Plus, Galchenyuk's place within the team has only been strengthened by the fact that another depth forward, Travis Boyd, followed Vesey to Vancouver after being placed on waivers himself.

So perhaps the question isn't over whether not Galchenyuk will remain with the Leafs, but whether his breakthrough will change the way the Leafs approach the trade deadline.

Late last week, it became a little easier for Dubas to carry out his mandate of adding an impact forward before the NHL-imposed team-to-team transaction cutoff on April 12 with the Canadian government agreeing to reduce the quarantine period from two weeks to seven days.

That means there is only less resistance now for Dubas, who was recently on the record stating that he's willing to move a top prospect to improve his club before the deadline.

Presumably, Dubas wouldn't need to part with a Rasmus Sandin, Nick Robertson or Rodion Amirov to fill a hole deeper in the lineup, be it up front or on defense.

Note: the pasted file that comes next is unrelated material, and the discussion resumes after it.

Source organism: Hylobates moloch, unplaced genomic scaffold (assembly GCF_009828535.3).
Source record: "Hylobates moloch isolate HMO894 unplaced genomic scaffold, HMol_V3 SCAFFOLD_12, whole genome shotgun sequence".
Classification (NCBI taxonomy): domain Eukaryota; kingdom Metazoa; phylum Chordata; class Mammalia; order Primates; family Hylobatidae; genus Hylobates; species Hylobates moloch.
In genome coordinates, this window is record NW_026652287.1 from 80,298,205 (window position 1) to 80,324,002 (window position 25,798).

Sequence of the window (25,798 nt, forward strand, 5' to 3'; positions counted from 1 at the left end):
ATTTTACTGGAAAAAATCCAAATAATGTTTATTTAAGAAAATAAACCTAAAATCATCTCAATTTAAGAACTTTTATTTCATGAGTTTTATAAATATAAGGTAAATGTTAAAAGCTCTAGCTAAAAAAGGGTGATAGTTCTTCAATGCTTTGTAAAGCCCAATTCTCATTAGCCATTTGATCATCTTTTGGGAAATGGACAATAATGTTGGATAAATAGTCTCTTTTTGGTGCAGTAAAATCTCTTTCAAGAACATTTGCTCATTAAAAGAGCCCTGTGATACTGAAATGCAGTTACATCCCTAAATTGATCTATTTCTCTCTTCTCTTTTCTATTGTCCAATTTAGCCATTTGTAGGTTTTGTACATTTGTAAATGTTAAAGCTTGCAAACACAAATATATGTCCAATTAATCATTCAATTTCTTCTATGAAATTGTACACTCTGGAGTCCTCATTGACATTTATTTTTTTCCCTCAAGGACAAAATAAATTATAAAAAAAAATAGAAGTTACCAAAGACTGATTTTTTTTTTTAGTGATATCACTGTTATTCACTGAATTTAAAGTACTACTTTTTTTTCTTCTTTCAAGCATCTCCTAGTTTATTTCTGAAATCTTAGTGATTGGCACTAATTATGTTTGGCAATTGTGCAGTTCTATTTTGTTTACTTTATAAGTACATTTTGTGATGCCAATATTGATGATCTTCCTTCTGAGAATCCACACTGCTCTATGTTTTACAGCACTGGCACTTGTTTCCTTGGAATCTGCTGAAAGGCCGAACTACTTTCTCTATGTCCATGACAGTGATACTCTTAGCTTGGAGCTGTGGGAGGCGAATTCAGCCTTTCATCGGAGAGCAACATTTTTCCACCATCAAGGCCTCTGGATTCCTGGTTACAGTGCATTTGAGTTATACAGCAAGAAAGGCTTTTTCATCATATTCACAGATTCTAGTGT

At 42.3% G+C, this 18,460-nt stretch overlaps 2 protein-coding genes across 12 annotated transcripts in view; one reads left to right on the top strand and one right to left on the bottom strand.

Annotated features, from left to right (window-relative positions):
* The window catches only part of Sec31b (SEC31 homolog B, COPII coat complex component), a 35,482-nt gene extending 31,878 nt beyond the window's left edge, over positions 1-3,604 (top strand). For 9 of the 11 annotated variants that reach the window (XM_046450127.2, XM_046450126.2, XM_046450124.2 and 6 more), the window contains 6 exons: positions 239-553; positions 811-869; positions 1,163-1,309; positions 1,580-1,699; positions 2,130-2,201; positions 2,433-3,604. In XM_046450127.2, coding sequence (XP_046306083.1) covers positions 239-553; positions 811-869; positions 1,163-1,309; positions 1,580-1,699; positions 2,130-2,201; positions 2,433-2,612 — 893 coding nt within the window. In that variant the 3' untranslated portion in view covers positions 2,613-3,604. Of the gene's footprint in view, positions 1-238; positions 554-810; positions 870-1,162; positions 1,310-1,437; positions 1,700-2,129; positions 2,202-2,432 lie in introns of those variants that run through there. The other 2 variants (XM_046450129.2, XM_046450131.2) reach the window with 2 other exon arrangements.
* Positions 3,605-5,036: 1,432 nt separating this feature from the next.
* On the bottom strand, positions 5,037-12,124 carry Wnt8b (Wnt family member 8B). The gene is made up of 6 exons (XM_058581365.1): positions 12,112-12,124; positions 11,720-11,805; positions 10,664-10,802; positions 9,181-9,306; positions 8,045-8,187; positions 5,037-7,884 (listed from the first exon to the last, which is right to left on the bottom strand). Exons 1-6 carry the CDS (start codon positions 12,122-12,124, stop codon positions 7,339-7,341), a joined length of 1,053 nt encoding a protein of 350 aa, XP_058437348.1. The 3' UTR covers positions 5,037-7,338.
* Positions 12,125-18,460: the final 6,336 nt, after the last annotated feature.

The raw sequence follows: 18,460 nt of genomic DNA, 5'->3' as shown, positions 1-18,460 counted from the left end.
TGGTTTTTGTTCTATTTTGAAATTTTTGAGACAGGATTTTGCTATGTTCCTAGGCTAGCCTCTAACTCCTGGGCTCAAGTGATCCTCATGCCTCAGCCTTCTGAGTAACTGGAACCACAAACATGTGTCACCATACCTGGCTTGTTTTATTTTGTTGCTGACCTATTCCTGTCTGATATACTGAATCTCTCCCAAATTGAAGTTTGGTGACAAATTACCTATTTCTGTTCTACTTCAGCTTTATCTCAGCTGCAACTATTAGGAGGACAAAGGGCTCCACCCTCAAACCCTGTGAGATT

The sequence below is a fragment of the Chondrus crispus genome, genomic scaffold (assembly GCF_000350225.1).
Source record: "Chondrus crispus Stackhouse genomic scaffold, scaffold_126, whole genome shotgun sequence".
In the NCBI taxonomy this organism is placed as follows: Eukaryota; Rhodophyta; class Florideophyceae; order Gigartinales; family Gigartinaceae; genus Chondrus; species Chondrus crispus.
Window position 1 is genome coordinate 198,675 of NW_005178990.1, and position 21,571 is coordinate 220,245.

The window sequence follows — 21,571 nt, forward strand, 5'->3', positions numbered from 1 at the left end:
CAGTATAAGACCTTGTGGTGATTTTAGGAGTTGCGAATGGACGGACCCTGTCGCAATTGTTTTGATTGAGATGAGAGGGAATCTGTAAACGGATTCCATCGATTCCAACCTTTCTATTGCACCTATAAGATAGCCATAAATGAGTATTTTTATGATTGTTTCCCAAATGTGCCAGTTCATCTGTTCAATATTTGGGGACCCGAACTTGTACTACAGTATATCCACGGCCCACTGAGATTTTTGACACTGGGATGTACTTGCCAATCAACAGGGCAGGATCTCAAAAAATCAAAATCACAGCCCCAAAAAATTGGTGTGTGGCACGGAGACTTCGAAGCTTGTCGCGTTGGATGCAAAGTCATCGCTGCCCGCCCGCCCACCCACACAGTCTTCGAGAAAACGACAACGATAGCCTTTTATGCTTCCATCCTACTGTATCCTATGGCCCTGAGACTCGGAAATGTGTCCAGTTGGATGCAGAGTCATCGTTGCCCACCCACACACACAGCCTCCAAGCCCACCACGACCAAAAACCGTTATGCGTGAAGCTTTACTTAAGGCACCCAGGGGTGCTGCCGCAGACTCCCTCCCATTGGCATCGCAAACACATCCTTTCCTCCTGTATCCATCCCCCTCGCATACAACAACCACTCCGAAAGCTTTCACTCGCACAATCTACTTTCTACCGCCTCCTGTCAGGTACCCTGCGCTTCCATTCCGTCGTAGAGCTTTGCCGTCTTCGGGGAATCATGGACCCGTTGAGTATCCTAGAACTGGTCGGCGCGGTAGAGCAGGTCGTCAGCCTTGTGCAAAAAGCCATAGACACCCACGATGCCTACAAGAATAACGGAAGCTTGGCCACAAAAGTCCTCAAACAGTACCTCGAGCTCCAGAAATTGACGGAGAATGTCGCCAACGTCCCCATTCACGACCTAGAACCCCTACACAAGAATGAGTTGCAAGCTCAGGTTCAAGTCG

Which means a major splash, it seems, would come at the direct expense of Galchenyuk.

Given that it's only been four games, it might be too early to determine that Galchenyuk is the fix for the one major issue that has persisted for the Maple Leafs this season when it comes to the forward mix.

But what he has done to this point has earned more time to prove that he can spare Dubas the considerable expense of either Sandin, Robertson or Amirov.

It would be massive for the Maple Leafs to avoid that without concession.

But as it big as it would be, it would be bigger for Galchenyuk.